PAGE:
Yet Another Open Letter to the CEO of Abercrombie & Fitch
By Kathy K on May 14, 2013
Dear Mr. Jeffries,
Here's yet another open letter to you in the wake of your stupid and classless remarks regarding your decision to not make your clothing available to women of all sizes. This letter isn’t the typical response to your comments about only wanting “the cool people” to wear your clothes. This isn’t about what a prick you are because you don’t want larger women to wear your clothes. This isn’t about what a colossal douchecanoe you are for allegedly destroying extra A&F clothes instead of donating them to charity because you don't want homeless people and the poor to wear them.
You do realize that your clothes end up in thrift stores, right?
You are a colossal douche, but for very different reasons.
I don’t know you, nor do I know anything of your background or what your growing up years were like. I’m pretty good at reading other people and I’m also a very perceptive person. However, the more I read about you and the more I saw your picture, it’s pretty obvious to me that at one point in your life, you were one of those “uncool” kids you don’t want wearing your clothes.
I, too, was one of the “uncool” kids while growing up. I didn’t wear the cool brand of jeans. I didn't have a closet full of monogrammed pullover sweaters. I didn’t get to wear the cool brand of shoes until I saved up enough money to buy them myself. I wanted braces in the worst way because I had crooked teeth, but I was told we couldn't afford them. Despite being told this, my parents always had money for what they wanted...shortwave radio equipment, a trip to Canada, an SLR camera...stuff like that. I'm sure I don't have to tell you how shitty that made me feel knowing that my oral health was less important to my parents than trips, hobbies and material things. I got the message loud and clear.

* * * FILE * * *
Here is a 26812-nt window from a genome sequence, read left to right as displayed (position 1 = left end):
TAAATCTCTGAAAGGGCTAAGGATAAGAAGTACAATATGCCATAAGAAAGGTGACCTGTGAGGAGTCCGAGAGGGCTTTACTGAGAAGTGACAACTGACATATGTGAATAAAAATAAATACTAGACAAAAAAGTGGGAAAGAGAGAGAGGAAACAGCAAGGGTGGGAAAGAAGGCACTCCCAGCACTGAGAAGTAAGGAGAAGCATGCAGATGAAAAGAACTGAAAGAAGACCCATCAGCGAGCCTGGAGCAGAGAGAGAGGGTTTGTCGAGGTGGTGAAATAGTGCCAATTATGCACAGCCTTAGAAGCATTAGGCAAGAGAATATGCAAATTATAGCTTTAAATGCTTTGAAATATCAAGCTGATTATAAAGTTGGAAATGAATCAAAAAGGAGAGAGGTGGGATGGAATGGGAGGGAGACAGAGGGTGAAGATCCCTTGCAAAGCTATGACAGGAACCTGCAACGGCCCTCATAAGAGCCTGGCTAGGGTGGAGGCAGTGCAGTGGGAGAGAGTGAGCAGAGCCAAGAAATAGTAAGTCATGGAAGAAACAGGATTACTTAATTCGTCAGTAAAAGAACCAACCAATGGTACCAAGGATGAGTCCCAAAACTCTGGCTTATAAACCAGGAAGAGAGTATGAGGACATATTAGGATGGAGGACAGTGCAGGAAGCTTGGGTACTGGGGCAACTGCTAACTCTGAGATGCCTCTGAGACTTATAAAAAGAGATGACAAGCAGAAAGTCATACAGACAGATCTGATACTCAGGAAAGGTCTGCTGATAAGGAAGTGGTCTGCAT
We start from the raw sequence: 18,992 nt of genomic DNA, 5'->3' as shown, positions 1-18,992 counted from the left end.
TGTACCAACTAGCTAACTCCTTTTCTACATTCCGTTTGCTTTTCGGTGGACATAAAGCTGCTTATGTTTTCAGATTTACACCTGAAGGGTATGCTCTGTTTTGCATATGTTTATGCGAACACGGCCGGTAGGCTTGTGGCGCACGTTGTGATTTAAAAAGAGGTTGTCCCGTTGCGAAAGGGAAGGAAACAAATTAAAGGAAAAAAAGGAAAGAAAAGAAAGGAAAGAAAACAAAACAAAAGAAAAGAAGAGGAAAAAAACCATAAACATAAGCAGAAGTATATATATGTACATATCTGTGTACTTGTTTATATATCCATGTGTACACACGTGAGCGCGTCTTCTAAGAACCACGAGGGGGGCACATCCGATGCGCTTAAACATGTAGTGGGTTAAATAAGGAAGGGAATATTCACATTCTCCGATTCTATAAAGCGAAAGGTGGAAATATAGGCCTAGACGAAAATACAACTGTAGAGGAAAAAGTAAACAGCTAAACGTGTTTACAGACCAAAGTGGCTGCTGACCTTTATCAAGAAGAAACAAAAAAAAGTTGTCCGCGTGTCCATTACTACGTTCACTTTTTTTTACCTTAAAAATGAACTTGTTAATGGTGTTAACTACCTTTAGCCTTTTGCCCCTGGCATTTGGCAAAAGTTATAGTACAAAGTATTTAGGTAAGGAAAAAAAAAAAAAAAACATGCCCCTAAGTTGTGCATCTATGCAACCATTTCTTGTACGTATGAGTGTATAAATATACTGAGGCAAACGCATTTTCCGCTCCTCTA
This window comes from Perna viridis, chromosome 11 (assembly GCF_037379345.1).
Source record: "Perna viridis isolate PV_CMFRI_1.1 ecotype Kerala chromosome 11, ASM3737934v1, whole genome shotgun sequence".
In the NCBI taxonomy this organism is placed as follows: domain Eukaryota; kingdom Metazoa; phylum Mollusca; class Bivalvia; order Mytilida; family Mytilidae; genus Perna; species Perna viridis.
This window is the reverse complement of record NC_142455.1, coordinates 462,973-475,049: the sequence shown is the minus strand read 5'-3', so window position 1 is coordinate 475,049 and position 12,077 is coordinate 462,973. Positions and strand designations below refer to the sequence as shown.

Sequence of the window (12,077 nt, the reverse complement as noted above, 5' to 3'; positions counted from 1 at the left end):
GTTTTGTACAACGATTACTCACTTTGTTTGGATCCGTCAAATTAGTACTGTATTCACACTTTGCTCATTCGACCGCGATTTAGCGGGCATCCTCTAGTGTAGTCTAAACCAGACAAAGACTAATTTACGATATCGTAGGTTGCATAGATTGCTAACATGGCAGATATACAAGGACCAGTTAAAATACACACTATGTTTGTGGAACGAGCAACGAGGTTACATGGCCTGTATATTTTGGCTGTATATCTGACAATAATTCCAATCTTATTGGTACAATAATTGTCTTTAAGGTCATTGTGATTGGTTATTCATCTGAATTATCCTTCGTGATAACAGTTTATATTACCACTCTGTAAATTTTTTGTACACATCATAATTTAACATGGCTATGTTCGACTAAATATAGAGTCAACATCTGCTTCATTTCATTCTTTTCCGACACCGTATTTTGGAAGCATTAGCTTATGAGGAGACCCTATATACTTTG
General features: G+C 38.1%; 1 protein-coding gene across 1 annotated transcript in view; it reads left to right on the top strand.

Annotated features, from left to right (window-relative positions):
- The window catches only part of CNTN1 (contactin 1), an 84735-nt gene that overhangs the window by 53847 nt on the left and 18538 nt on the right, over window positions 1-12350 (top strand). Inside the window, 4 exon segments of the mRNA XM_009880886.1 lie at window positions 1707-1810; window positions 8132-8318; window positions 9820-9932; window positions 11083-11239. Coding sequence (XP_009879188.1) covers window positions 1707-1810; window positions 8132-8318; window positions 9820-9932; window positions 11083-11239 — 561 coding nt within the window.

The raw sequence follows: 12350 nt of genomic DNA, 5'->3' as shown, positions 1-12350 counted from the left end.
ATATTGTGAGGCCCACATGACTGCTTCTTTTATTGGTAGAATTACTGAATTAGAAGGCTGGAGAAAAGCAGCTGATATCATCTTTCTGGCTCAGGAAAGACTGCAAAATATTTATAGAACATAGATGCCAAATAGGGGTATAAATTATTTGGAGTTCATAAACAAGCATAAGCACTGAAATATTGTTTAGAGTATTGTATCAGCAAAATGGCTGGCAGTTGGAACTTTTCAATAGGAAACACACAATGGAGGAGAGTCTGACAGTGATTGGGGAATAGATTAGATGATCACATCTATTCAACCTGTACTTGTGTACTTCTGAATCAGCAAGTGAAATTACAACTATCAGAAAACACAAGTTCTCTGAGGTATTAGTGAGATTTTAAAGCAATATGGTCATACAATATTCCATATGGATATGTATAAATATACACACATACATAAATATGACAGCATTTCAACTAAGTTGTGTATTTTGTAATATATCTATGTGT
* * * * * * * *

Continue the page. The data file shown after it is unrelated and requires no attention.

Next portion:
And then there was the time I fell down in gym class and sprained my arm, and my parents were pissed off that they had to take me to the ER the next day because this wasn't just a bump. It was as if they thought I tripped and fell on purpose. I ended up wearing a sling. I think you can guess how their attitude made me feel. Like shit.
I was painfully shy and had pretty much zero self-worth. I was an easy target for other kids to pick on. I pretty much sat there and took what they dished out because I didn’t know how, and deep down probably thought I wasn’t worth standing up for myself and dishing it back. See, back then, I’d endure all of this at school and then go home and have to endure the same thing from the same people who thought I tripped and fell in gym class on purpose and taking me to get medical attention for it was an inconvenience to them. Nobody stood up for me, which made me feel even more worthless.
That is what I had to deal with growing up.
I bought into the whole “if only I had a pair of Nike shoes, then people will like me and I won’t be such a dork” mentality. This is the same psychological snake oil you’re trying to sell with your clothing.
It doesn’t work. Those Nike shoes I saved up to buy didn’t make me popular. They didn’t make me cool. I didn't magically become more outgoing and charming when I wore them. They were shoes. That’s all they were.
And yes, I had revenge fantasies. None of them involved violence. My revenge fantasies involved moving into a position where I had the power to make those kids' lives as miserable as they were making mine. One revenge fantasy involved my own suicide and how I was going to write the ultimate note so those who made my life a living hell had to live with the guilt for the rest of their lives.
The difference between you and me, Mr. Jeffries, is that I grew up and you didn’t.
I grew up, dealt with my issues and went on with my life. I took the time to open up old wounds and rip out the poison so they could heal once and for all. Opening old wounds is painful, but I had the courage to do this because I knew that I couldn't move on until I did it.
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